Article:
Authored by: Tadeusz Mich, Director of Global Church Partnerships
Technology has connected communities around the world in ways that were previously unimaginable. People can now easily communicate, purchase, and follow news in countries that are thousands of miles away. But with a digital world comes a new space where child protection can be compromised.
Just like technology connects people of all backgrounds, so did this event. Participants included church leaders from different parts of the world, faith-based organisations, governments, academia, and tech companies. The objective was to raise international awareness of the scale of online child sexual abuse and to develop collaborative and effective measures to safeguard minors.
“We have to keep our eyes open and not hide from an unpleasant truth that we would rather not see,” said Pope Francis in his address.
Muiireann O’Carroll, a 16-year-old girl from Ireland, presented Pope Francis with a declaration which calls for the world’s leaders to stand up for the protection of children’s dignity and to strive for safer environments for children everywhere. “This is a problem that cannot be solved by one nation, or one company, or one faith acting alone,” said Muiireann. “It is a global problem that requires global solutions. It requires that we build awareness and mobilise action.”
I was deeply moved by the Pope’s response: “In many occasions, in many different countries, I gaze into the eyes of children, poor and rich, healthy and ill, joyful and suffering. To see children looking us in the eye is an experience we have all had. It touches our hearts and requires us to examine our consciences. What are we doing to ensure that those children continue smiling at us with clear eyes and faces filled with trust and hope?”
Cardinal Louis Antonio Tagle, President of Caritas International, also addressed the issue of children being considered a ‘property’ in some cultures. He continued by saying that our response to a child’s maltreatment should be holistic, intercultural, and interfaith.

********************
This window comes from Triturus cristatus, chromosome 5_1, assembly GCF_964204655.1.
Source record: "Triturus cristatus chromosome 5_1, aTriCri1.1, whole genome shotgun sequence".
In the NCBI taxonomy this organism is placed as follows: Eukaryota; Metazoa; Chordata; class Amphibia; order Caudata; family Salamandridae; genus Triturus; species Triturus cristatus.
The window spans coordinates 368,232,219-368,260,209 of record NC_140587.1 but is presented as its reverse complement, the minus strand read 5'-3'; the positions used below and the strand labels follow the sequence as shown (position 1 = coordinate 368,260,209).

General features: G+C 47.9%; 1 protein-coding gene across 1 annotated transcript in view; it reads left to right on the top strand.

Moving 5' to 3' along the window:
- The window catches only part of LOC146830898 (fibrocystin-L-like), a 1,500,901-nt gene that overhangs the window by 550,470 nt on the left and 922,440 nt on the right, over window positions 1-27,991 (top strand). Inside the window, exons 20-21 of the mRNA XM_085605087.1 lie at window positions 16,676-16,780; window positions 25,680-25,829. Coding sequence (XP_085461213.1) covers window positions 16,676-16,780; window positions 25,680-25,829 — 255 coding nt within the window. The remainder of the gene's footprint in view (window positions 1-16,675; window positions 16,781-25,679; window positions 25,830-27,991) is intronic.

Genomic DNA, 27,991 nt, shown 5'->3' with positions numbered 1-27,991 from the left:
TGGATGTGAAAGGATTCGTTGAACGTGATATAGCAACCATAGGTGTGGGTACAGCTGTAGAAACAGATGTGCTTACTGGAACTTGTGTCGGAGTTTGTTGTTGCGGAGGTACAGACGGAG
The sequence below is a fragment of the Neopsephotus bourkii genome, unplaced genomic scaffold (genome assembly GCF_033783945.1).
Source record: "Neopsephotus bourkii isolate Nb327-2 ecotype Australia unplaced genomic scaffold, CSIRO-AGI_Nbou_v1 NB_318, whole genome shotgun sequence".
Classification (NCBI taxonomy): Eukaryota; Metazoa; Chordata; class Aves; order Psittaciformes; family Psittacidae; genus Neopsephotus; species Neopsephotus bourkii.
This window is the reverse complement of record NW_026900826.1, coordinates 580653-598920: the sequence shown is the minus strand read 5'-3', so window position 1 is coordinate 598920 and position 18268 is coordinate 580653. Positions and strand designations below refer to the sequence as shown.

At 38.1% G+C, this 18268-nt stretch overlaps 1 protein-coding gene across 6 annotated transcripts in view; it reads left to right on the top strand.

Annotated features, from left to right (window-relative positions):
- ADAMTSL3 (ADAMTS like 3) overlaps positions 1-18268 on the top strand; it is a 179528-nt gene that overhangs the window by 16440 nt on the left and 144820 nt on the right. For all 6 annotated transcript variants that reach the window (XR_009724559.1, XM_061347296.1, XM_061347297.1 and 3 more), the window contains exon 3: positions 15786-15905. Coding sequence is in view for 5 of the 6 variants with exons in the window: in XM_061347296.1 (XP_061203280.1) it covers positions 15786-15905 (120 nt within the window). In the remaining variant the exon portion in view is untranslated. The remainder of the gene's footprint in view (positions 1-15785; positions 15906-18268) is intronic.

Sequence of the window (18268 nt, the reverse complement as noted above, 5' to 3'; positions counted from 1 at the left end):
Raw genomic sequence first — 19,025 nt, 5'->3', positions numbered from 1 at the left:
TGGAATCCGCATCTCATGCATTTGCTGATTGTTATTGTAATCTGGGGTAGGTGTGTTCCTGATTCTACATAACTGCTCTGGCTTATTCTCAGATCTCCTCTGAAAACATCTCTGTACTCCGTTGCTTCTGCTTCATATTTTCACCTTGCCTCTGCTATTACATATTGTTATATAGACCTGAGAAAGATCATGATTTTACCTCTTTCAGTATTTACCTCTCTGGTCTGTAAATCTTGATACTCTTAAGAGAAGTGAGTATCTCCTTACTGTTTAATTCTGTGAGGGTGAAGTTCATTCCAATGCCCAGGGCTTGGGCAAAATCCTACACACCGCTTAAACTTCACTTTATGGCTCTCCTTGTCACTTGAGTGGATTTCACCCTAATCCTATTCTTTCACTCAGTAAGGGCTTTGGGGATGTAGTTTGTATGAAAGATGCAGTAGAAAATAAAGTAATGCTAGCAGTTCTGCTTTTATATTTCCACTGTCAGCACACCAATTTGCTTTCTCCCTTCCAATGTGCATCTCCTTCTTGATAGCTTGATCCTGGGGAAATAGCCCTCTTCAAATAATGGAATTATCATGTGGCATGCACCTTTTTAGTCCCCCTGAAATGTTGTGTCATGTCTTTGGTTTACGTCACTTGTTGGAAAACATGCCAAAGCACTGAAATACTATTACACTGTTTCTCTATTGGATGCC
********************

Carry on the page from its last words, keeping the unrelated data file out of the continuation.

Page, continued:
Violence affects 1.7 billion children every year in every country and every community, but it’s clear that Pope Francis stands with World Vision in believing it takes all of us working together to help ensure all children are raised to live a life in all its fullness, which God desires for them. I was humbled by the Pope’s commitment to protect children, his simplicity and humility when he personally greeted each of us.
Participating in the event was a God’s blessing for World Vision. As a child-focused, Christian organisation, we were recognised as experts in the field and could connect with other key organisations dealing with child protection. We had the opportunity to collaborate in small groups to further develop partnerships. I was placed with representatives from Microsoft, churches, other faiths, the governments of Germany and Canada, and the University of Hamburg. There was no ‘us’ and ‘them’. There was a feeling of unity as we worked together to discuss and explore ways to eliminate violence against children in the digital world. We do not want to compete. We want to work together on this complex reality.
For further reading, Tadeusz Mich wrote an article for Christian Today.